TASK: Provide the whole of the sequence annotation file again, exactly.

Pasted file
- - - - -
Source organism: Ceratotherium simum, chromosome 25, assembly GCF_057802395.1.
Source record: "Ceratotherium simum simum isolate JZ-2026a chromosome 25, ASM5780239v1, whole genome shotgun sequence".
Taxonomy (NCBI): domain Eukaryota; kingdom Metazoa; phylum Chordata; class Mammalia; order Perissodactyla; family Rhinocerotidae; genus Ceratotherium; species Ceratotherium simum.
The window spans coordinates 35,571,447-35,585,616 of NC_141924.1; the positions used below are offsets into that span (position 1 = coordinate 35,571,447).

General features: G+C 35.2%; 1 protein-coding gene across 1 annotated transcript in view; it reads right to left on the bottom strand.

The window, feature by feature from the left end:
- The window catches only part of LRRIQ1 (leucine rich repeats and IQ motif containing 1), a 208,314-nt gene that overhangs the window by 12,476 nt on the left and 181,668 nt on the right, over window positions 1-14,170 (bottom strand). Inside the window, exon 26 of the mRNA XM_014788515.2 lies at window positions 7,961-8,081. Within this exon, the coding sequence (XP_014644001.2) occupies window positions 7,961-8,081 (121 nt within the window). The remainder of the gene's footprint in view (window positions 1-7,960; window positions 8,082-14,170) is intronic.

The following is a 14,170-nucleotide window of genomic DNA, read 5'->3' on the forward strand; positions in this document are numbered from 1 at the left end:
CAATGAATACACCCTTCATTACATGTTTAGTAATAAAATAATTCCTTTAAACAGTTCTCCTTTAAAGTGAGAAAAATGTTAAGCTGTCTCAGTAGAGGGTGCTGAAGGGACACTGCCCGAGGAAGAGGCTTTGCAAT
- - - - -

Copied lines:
Source organism: Ceratotherium simum, chromosome 25, assembly GCF_057802395.1.
Source record: "Ceratotherium simum simum isolate JZ-2026a chromosome 25, ASM5780239v1, whole genome shotgun sequence".
Taxonomy (NCBI): domain Eukaryota; kingdom Metazoa; phylum Chordata; class Mammalia; order Perissodactyla; family Rhinocerotidae; genus Ceratotherium; species Ceratotherium simum.
The window spans coordinates 35,571,447-35,585,616 of NC_141924.1; the positions used below are offsets into that span (position 1 = coordinate 35,571,447).

General features: G+C 35.2%; 1 protein-coding gene across 1 annotated transcript in view; it reads right to left on the bottom strand.

The window, feature by feature from the left end:
- The window catches only part of LRRIQ1 (leucine rich repeats and IQ motif containing 1), a 208,314-nt gene that overhangs the window by 12,476 nt on the left and 181,668 nt on the right, over window positions 1-14,170 (bottom strand). Inside the window, exon 26 of the mRNA XM_014788515.2 lies at window positions 7,961-8,081. Within this exon, the coding sequence (XP_014644001.2) occupies window positions 7,961-8,081 (121 nt within the window). The remainder of the gene's footprint in view (window positions 1-7,960; window positions 8,082-14,170) is intronic.

The following is a 14,170-nucleotide window of genomic DNA, read 5'->3' on the forward strand; positions in this document are numbered from 1 at the left end:
CAATGAATACACCCTTCATTACATGTTTAGTAATAAAATAATTCCTTTAAACAGTTCTCCTTTAAAGTGAGAAAAATGTTAAGCTGTCTCAGTAGAGGGTGCTGAAGGGACACTGCCCGAGGAAGAGGCTTTGCAAT